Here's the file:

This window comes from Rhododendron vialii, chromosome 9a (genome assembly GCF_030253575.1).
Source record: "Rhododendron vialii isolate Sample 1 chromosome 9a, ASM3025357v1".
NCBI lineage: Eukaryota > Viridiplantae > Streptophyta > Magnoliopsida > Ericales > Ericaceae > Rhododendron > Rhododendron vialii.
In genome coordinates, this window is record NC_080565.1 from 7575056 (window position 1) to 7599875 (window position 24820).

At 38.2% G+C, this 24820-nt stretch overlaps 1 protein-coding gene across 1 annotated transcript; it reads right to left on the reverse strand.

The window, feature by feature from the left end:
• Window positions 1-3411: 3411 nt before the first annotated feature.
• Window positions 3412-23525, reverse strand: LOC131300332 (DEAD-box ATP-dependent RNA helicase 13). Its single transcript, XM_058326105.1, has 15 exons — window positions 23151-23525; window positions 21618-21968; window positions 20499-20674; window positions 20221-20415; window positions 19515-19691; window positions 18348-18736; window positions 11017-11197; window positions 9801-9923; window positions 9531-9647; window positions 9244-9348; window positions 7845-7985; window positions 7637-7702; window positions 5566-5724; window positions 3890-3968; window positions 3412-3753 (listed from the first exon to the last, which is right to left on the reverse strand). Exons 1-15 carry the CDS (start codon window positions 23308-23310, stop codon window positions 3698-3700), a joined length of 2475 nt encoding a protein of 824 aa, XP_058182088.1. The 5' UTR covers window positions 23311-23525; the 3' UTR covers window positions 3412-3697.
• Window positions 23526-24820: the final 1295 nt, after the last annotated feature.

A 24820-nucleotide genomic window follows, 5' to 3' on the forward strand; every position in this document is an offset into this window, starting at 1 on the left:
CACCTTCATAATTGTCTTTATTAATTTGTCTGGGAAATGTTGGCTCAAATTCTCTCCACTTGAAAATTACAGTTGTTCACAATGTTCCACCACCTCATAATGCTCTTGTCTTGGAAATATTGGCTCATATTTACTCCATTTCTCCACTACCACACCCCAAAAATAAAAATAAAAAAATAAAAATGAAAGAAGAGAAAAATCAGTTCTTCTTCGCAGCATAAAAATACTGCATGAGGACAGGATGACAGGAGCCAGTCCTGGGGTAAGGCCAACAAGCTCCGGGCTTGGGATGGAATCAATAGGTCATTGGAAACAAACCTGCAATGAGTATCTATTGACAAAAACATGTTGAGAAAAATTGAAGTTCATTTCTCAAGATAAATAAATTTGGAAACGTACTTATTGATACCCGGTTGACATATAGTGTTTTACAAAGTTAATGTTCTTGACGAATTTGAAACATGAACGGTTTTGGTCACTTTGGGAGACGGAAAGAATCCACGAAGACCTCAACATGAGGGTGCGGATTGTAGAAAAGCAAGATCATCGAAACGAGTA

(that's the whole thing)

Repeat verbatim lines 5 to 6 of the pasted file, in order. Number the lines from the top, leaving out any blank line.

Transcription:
At 38.2% G+C, this 24820-nt stretch overlaps 1 protein-coding gene across 1 annotated transcript; it reads right to left on the reverse strand.

The window, feature by feature from the left end: